The DNA molecules described and claimed herein are useful for the information which they provide concerning the amino acid sequence of the polypeptide and as products for the large scale synthesis of the polypeptide by a variety of recombinant techniques. The molecule is useful for generating new cloning and expression vectors, transformed and transfected prokaryotic and eukaryotic host cells, and new and useful methods for cultured growth of such host cells capable of expression of the polypeptide and related products.

This invention provides a vector which comprises a nucleic acid molecule encoding a human cytosolic aldehyde dehydrogenase inserted into a site within a region of the vector which is not essential for its replication. The vector may be a viral vector. Further, the viral vector may be a double-stranded DNA viral vector.

In one embodiment, the above described nucleic acid molecules are RNA. In another embodiment, the nucleic acid molecules are DNA. In a further embodiment, the DNA molecules are genomic. In a still further embodiment, the DNA molecules are cDNAs. Further, the nucleic acid molecule encoding the cytosolic aldehyde dehydrogenase may be substantially the same sequence shown in FIGS. 4A-4G (SEQ ID NO: 1).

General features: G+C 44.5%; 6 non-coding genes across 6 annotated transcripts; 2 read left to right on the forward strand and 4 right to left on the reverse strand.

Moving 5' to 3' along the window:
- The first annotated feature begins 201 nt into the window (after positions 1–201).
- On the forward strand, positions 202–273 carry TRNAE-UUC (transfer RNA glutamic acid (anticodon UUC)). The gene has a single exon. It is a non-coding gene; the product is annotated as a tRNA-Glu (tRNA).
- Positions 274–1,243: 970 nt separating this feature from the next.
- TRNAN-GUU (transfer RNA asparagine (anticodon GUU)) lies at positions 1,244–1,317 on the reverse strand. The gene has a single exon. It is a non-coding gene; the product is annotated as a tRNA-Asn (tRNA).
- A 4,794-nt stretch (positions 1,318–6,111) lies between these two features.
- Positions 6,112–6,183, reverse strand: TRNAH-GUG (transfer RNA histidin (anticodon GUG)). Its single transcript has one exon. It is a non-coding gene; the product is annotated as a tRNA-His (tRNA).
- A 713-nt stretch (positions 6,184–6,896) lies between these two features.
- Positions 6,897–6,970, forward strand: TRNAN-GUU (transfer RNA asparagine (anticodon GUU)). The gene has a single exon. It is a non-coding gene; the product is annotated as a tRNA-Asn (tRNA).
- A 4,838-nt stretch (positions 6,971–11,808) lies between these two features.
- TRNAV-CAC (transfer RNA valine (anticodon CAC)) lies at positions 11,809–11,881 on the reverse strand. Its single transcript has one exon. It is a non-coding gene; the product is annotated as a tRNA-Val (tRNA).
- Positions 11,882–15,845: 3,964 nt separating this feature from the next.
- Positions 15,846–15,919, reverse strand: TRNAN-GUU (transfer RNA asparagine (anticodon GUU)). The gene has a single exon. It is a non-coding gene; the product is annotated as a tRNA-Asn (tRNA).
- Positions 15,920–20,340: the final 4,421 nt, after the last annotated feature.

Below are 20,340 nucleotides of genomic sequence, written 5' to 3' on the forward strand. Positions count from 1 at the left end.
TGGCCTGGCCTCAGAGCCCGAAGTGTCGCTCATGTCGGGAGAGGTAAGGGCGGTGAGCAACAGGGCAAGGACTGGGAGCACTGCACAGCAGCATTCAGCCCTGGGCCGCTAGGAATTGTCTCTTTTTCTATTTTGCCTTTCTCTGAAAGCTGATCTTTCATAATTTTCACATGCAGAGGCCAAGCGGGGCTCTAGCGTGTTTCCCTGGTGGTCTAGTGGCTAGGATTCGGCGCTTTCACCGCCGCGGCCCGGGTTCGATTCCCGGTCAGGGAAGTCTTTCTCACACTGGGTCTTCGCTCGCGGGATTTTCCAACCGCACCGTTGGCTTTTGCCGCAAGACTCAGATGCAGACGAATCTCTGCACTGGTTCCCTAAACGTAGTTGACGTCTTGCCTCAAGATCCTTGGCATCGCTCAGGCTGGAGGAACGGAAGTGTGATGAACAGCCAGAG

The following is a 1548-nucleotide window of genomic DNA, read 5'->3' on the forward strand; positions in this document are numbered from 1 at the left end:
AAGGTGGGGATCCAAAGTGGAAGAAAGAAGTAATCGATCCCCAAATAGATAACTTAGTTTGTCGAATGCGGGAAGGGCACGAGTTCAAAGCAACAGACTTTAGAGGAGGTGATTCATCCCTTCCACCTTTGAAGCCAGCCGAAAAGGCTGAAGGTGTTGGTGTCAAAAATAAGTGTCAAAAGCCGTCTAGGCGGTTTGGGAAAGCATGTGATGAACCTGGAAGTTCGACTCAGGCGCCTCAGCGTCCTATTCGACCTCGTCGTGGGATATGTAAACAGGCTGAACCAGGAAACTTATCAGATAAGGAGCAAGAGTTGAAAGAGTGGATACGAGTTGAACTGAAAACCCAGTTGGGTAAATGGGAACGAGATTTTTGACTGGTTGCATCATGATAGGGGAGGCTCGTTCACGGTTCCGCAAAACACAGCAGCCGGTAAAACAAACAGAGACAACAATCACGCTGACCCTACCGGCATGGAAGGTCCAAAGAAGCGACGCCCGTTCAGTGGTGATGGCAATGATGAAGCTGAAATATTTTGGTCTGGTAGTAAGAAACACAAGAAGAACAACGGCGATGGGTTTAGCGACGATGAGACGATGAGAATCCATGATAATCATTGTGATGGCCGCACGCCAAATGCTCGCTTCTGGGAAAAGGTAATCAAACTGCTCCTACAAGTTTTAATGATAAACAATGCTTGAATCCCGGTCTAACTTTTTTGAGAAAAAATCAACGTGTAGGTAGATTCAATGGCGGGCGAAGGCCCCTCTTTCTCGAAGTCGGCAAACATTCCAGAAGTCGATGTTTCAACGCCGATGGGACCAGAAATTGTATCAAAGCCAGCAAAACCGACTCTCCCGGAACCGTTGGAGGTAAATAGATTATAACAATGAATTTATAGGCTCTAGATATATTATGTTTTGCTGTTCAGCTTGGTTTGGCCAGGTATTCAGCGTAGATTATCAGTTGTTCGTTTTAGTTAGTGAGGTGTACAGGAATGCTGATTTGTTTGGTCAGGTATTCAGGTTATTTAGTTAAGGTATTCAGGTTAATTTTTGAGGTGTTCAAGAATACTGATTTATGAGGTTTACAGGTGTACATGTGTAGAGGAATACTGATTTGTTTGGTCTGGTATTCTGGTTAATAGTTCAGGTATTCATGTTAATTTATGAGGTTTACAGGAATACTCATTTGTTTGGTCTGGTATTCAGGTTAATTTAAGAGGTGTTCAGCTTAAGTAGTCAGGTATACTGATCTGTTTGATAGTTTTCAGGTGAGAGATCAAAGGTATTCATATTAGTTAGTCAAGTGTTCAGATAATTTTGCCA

In addition, this invention provides a retroviral vector, which comprises a nucleic acid molecule encoding a human cytosolic aldehyde dehydrogenase inserted into a site within a region of the vector which is not essential for its replication. The vector may be a retroviral vector. Further, the retroviral vector may be a double-stranded DNA retroviral vector.

As used in this invention, human cytosolic aldehyde dehydrogenase is used interchangeably with human aldehyde dehydrogenase 1. In addition, a human cytosolic aldehyde dehydrogenase means a full length human cytosolic aldehyde dehydrogenase.

This invention provides the above described retroviral vector, wherein the vector comprises DNA from a murine virus corresponding to two long terminal repeats, and a packaging signal. In an embodiment, the murine virus is Moloney murine leukemia virus. In another embodiment, the murine virus is Maloney murine sarcoma virus. In a further embodiment, the 3' long terminal repeat corresponds to that present in Maloney murine leukemia virus and the 5' long terminal repeat corresponds to that present in Maloney murine sarcoma virus.